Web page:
Tuesday, May 31, 2011
SJD - City of lost souls
(originally published in Pavement magazine, 2001)
SJD is the musical alias of one Sean J Donnelly. His second album Lost Soul Music, is one of the most entrancing records you will hear this year. It's a deliciously melodic blend of electronica, funk, soul, lounge, and odd dash of folk loopiness. It's incredibly hard to pin down just what it's appeal is, but it's totally irresistible.
Donnelly released his debut album 3 under his own steam back in 1999, and his follow-up Lost Soul Music has been picked up by Round Trip Mars Records, responsible for albums by Phase 5 and the Sideways compilation, which featured SJD. Label maestro Stinky Jim was positively frothing at the mouth when he told me about Lost Soul Music. I recall his words were something like "It's the ships biscuits, it's just brilliant".
Clearly his label has the faith, so how does Donnelly view the finished product? "I'm happy with it, in a confused sort of way. I'm not entirely used to it yet." It's only two days since the album was finished when I talk with Donnelly. "I've only heard it through a couple of times. I think it's probably quite good, but I'm still getting used to it", he says, humbly.
Lost Soul Music is the product of eighteen months solid work for Donnelly. "At the beginning of that year and a half, I had a lot of things I wanted to do, and to turn those ideas into coherent pieces of music tends to take quite a while. I can create music quite quickly. Sometimes when you've just got ideas, when you set out and actually do them, it can sound quite contrived. So, it took that long to be able to create organic sounding pieces of music out of them."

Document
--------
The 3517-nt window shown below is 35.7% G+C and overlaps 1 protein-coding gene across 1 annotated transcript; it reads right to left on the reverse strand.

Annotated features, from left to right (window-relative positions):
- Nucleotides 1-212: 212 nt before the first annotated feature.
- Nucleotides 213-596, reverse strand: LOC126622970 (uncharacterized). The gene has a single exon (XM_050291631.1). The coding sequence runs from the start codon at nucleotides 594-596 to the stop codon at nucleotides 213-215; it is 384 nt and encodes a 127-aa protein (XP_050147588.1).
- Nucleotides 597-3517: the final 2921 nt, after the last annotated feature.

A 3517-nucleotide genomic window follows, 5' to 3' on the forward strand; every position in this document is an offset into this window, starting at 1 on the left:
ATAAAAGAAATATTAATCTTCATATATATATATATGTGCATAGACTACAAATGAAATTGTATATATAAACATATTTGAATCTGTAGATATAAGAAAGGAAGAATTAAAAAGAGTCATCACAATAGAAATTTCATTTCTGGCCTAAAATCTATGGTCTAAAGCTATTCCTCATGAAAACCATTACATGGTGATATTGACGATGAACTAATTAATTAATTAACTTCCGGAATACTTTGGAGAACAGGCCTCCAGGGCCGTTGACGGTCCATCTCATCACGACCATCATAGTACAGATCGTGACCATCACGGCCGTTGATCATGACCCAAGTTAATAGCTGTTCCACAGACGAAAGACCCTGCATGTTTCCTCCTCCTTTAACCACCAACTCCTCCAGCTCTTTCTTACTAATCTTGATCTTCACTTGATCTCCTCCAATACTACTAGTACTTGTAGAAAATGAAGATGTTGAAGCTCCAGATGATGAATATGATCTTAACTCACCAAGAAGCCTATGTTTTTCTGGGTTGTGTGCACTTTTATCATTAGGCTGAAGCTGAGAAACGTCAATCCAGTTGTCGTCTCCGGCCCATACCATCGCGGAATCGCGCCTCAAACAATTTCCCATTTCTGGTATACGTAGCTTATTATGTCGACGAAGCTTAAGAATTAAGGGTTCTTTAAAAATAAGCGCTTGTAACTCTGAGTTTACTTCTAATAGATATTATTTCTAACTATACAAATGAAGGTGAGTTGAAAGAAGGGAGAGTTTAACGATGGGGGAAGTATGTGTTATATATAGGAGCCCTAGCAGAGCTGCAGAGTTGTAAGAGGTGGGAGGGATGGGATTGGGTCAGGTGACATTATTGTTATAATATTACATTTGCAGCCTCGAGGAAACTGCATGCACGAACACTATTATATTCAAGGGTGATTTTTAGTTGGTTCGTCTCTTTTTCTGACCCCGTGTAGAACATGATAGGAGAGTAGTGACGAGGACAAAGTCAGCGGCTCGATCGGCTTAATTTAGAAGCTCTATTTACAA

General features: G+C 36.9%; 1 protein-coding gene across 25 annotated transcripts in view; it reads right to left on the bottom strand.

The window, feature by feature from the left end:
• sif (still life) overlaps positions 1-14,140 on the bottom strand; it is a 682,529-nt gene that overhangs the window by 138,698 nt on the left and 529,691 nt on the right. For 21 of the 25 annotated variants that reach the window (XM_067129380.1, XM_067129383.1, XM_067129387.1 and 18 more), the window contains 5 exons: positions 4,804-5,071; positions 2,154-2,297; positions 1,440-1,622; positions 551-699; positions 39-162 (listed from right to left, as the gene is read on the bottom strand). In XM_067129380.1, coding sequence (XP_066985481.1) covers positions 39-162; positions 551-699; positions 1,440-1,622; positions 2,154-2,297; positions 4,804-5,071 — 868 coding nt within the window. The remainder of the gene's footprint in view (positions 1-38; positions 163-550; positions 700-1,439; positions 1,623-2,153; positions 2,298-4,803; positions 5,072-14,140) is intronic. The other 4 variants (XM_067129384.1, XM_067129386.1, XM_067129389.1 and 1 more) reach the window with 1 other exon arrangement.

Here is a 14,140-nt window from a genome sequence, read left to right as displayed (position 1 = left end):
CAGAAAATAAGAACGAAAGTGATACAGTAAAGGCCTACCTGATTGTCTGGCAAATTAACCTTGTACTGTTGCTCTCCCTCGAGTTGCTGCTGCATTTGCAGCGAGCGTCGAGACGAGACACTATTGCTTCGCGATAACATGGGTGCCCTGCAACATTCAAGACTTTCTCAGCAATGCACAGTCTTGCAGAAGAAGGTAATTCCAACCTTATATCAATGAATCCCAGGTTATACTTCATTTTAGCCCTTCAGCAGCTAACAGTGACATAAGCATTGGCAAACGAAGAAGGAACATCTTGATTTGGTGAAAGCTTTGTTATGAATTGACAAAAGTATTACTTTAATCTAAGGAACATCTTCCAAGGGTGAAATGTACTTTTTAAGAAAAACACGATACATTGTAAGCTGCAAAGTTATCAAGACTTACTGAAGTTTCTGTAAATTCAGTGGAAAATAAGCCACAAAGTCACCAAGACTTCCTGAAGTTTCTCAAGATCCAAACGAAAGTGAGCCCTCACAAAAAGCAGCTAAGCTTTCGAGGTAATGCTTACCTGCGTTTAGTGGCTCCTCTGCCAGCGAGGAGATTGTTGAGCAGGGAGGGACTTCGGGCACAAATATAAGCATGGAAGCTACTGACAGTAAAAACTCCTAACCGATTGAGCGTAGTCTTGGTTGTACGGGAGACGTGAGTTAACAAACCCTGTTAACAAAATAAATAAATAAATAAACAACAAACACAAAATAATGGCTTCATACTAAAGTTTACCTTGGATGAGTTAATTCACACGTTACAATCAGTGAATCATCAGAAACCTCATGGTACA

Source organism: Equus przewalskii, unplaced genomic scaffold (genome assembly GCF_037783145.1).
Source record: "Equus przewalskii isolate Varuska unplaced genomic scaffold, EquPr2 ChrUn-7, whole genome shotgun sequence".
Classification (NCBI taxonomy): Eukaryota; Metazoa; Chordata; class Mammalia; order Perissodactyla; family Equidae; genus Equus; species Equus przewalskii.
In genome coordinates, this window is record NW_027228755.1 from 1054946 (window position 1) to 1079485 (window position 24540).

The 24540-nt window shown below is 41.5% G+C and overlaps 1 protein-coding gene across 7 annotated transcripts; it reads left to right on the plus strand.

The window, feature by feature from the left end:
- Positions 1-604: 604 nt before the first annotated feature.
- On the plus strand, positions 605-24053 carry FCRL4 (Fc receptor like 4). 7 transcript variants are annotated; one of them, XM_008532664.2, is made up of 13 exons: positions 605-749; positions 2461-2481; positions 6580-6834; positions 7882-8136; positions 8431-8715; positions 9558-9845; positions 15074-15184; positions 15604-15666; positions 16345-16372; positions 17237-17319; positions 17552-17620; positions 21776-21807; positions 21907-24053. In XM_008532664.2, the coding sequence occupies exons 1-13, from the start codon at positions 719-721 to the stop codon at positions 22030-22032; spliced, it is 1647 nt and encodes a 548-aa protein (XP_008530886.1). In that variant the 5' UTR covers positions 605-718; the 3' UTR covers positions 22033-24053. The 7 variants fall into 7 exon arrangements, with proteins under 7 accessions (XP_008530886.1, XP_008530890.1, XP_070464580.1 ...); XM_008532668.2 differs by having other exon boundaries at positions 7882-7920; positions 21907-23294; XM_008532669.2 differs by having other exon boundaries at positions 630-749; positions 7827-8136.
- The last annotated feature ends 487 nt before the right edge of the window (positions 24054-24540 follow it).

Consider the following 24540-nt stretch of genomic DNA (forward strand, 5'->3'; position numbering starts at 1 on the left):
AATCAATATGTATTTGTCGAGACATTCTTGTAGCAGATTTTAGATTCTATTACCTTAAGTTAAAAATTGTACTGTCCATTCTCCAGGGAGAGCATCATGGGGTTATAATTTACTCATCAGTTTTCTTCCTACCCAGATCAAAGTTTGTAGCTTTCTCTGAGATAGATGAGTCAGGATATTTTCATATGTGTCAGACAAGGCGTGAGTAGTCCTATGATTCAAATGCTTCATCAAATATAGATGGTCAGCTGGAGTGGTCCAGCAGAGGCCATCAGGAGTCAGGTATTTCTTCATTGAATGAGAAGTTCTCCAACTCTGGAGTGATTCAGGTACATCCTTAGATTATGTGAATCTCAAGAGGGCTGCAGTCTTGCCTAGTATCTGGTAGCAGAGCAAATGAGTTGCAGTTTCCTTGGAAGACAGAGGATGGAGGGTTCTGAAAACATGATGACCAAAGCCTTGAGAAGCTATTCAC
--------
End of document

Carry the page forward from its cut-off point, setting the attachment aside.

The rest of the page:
Even though his music uses electronica as a starting point, he doesn't see himself as working in the dance genre; "For me it's much more about writing songs, really, using the idioms of dance music and electronica as part of that process." With the title, Lost Soul Music, Donnelly says he was trying to describe the kind of music that he wanted to hear. "It's very ambiguous, and I guess for me, a lot of the music that influenced me on this was gospel music. I wanted to make a kind of gospel music, that someone who's an agnostic might make, maybe trying to find something spiritual in everyday life. And it's the lost soul thing: I'm a lost soul, like everybody else, I guess.
" There's the kind of music I'm making. It's a quality in music that I really really admire, but it's very difficult to describe, it's the quality of lostness. It's something that sounds really familiar, but somehow you missed it, or you've just found it., some weird unpolished gem. I love discovering those things, like some weird old Kraftwerk track, or some strange Syd Barrett song. And as difficult as it is to aim to make that kind of music, I hoped that some of my music would have that quality. In one sense they're songs, in another sense they're movies for the ears. I'd like the album to be like something that people could sit down and listen to like they might watch a movie". Cinematic Soul Music, anyone?